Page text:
PUTRAJAYA — Sept. 3, 2020: The Federal Court has ruled that the dismissal of Tan Sri Musa Aman as Sabah chief minister in 2018 should be heard on grounds of public interest.
In reaching this decision, one of three judges on the panel alluded to the fact that this was not the first time Sabahans had to face this kind of political turmoil and constitutional crisis — and it will not be the last if not finally resolved by this court.
Justice Abdul Rahman Sebli was apparently referring to the situation that ensued after the Sabah elections in 1985 and 1994.
In the elections on May 9, 2018, the Musa-led Barisan Nasional won 29 seats while the opposition consisting of Datuk Seri Shafie Apdal’s Warisan, DAP and PKR also won 29 seats while Parti Solidariti Tanah Airku (Star) won two.
BN and Star then formed a coalition which allowed Musa to be sworn in as CM on May 10 but two days later five assemblymen from Upko decided to support Shafie, who was then sworn in as CM.
Musa then sought a declaration from the court that he was the rightful CM because no vote of confidence had been taken against him.
In his judgment Rahman also spoke of the 2009 political and constitutional crisis from the removal of Perak mentri besar Mohammad Nizar Jamaluddin served as another reminder that the issues raised by Musa in the leave questions needed to be resolved by the court.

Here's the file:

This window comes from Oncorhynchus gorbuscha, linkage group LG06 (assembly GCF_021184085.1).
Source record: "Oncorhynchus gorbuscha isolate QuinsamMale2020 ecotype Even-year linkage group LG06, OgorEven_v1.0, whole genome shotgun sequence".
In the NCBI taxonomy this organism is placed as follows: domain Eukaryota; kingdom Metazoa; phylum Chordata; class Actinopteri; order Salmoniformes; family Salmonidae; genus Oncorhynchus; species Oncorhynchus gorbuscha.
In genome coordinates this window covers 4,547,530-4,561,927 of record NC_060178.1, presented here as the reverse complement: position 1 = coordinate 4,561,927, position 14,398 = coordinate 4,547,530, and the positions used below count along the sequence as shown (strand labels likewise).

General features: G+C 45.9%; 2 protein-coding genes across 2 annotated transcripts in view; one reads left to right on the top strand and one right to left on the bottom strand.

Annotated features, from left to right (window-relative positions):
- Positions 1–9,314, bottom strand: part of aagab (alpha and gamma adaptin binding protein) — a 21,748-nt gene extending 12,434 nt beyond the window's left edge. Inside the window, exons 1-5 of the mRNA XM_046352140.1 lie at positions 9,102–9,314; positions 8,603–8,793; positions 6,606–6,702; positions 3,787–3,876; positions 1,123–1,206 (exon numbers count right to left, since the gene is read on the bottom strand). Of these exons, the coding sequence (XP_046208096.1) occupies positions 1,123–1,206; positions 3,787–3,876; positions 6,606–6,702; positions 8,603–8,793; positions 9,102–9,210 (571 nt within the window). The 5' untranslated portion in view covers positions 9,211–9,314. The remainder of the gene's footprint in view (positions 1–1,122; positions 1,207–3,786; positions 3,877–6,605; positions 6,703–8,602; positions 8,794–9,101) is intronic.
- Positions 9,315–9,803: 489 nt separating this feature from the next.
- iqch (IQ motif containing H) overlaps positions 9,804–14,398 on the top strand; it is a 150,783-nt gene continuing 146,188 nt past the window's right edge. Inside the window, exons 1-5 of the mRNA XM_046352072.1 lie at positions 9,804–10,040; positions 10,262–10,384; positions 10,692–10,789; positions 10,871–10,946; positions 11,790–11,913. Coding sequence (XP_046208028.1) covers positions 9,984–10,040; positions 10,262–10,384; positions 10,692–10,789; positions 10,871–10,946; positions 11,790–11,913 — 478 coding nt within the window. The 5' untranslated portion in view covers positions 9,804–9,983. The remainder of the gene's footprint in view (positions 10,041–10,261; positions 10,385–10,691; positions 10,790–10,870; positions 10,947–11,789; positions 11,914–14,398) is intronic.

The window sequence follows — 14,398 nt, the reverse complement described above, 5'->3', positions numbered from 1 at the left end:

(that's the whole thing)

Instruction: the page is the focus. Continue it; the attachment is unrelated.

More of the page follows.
Rahman and Justice Zabariah Mohd. Yusof had in a 2-1 ruling last week agreed that Musa’s complaint, though academic, should be heard.
But Justice Mohd. Zawawi Salleh, who chaired the bench, said the legal questions posed by Musa had no practical effect and would be a fruitless exercise.
He further pointed out that the 15th state assembly had been dissolved and the Election Commission had fixed nominations for September 12 and polling 14 days later.
Rahman agreed that the questions raised by Musa were of grave constitutional importance and had far reaching implications for the whole country.
“The people of Sabah have an inalienable right to know whether the removal of Musa was done validly, lawfully and in accordance with the constitution of Sabah.
“As it is, there is no closure yet on the issue of whether Musa had been lawfully removed from office,” outlined Rahman.
He also mentioned that the governor had dismissed Musa within approximately 48 hours after his appointment on May 10, 2018, when in fact there was no request for dissolution .
This was in contrast to the Perak case, where mentri besar Nizar had made a request to dissolve the assembly pursuant to Article 16(6) of the state constitution, which the Sultan of Perak denied.
On this point Rahman said that unlike the sultan, who is a Malay hereditary ruler, the office of the Sabah governor is a creation of the state’s constitution.
High Court judge Yew Jen Kie relied on the Perak case to hold that governor Tun Juhar Mahiruddin had the power to dismiss the CM.
Last November 28, the Court of Appeal struck out Musa’s appeal on the grounds that Shafie now enjoyed majority support.